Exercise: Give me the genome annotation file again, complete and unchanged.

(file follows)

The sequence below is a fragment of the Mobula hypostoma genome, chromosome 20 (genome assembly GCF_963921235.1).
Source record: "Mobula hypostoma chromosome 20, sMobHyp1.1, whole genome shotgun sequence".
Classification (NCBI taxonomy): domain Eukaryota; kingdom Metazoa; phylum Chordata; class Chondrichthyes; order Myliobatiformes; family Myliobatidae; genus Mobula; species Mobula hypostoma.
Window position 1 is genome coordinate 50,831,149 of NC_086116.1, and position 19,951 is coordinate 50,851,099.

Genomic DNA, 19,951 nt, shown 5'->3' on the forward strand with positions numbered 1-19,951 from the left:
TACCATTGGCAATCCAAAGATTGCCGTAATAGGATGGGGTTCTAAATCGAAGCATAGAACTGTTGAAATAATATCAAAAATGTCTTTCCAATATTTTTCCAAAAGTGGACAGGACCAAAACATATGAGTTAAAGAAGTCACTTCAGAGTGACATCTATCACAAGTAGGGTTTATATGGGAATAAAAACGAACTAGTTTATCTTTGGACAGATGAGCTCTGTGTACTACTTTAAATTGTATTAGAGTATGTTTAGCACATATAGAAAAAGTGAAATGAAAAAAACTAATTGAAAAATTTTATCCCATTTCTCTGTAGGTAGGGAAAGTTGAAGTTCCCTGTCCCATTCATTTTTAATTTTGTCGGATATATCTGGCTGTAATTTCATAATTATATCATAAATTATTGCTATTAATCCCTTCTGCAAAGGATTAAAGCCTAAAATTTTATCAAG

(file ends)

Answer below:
The sequence below is a fragment of the Mobula hypostoma genome, chromosome 20 (genome assembly GCF_963921235.1).
Source record: "Mobula hypostoma chromosome 20, sMobHyp1.1, whole genome shotgun sequence".
Classification (NCBI taxonomy): domain Eukaryota; kingdom Metazoa; phylum Chordata; class Chondrichthyes; order Myliobatiformes; family Myliobatidae; genus Mobula; species Mobula hypostoma.
Window position 1 is genome coordinate 50,831,149 of NC_086116.1, and position 19,951 is coordinate 50,851,099.

Genomic DNA, 19,951 nt, shown 5'->3' on the forward strand with positions numbered 1-19,951 from the left:
TACCATTGGCAATCCAAAGATTGCCGTAATAGGATGGGGTTCTAAATCGAAGCATAGAACTGTTGAAATAATATCAAAAATGTCTTTCCAATATTTTTCCAAAAGTGGACAGGACCAAAACATATGAGTTAAAGAAGTCACTTCAGAGTGACATCTATCACAAGTAGGGTTTATATGGGAATAAAAACGAACTAGTTTATCTTTGGACAGATGAGCTCTGTGTACTACTTTAAATTGTATTAGAGTATGTTTAGCACATATAGAAAAAGTGAAATGAAAAAAACTAATTGAAAAATTTTATCCCATTTCTCTGTAGGTAGGGAAAGTTGAAGTTCCCTGTCCCATTCATTTTTAATTTTGTCGGATATATCTGGCTGTAATTTCATAATTATATCATAAATTATTGCTATTAATCCCTTCTGCAAAGGATTAAAGCCTAAAATTTTATCAAG